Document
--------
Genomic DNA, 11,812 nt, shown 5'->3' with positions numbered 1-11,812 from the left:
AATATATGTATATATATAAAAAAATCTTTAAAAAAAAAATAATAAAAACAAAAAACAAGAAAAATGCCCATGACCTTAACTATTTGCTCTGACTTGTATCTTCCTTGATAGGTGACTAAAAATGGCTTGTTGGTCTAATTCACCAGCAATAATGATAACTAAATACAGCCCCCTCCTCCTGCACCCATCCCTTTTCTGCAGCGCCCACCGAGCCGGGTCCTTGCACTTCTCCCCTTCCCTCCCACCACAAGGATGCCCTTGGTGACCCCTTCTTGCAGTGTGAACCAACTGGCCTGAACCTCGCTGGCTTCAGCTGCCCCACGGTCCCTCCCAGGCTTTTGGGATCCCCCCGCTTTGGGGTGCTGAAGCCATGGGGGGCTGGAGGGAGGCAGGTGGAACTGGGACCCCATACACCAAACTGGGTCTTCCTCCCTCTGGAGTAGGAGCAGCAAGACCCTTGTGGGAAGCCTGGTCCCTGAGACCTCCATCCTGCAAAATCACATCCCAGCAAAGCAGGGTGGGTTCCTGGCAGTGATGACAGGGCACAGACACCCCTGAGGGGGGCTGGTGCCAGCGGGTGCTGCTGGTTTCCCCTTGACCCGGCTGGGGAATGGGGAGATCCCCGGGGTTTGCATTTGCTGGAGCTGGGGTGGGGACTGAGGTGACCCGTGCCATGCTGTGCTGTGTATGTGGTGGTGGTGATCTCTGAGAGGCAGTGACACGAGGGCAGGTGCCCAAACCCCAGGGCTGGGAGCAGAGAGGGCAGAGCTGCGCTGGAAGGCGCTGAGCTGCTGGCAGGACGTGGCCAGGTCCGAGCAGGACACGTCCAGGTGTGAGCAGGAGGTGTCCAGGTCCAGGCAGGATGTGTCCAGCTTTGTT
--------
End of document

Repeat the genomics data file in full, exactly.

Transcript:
Genomic DNA, 11,812 nt, shown 5'->3' with positions numbered 1-11,812 from the left:
AATATATGTATATATATAAAAAAATCTTTAAAAAAAAAATAATAAAAACAAAAAACAAGAAAAATGCCCATGACCTTAACTATTTGCTCTGACTTGTATCTTCCTTGATAGGTGACTAAAAATGGCTTGTTGGTCTAATTCACCAGCAATAATGATAACTAAATACAGCCCCCTCCTCCTGCACCCATCCCTTTTCTGCAGCGCCCACCGAGCCGGGTCCTTGCACTTCTCCCCTTCCCTCCCACCACAAGGATGCCCTTGGTGACCCCTTCTTGCAGTGTGAACCAACTGGCCTGAACCTCGCTGGCTTCAGCTGCCCCACGGTCCCTCCCAGGCTTTTGGGATCCCCCCGCTTTGGGGTGCTGAAGCCATGGGGGGCTGGAGGGAGGCAGGTGGAACTGGGACCCCATACACCAAACTGGGTCTTCCTCCCTCTGGAGTAGGAGCAGCAAGACCCTTGTGGGAAGCCTGGTCCCTGAGACCTCCATCCTGCAAAATCACATCCCAGCAAAGCAGGGTGGGTTCCTGGCAGTGATGACAGGGCACAGACACCCCTGAGGGGGGCTGGTGCCAGCGGGTGCTGCTGGTTTCCCCTTGACCCGGCTGGGGAATGGGGAGATCCCCGGGGTTTGCATTTGCTGGAGCTGGGGTGGGGACTGAGGTGACCCGTGCCATGCTGTGCTGTGTATGTGGTGGTGGTGATCTCTGAGAGGCAGTGACACGAGGGCAGGTGCCCAAACCCCAGGGCTGGGAGCAGAGAGGGCAGAGCTGCGCTGGAAGGCGCTGAGCTGCTGGCAGGACGTGGCCAGGTCCGAGCAGGACACGTCCAGGTGTGAGCAGGAGGTGTCCAGGTCCAGGCAGGATGTGTCCAGCTTTGTT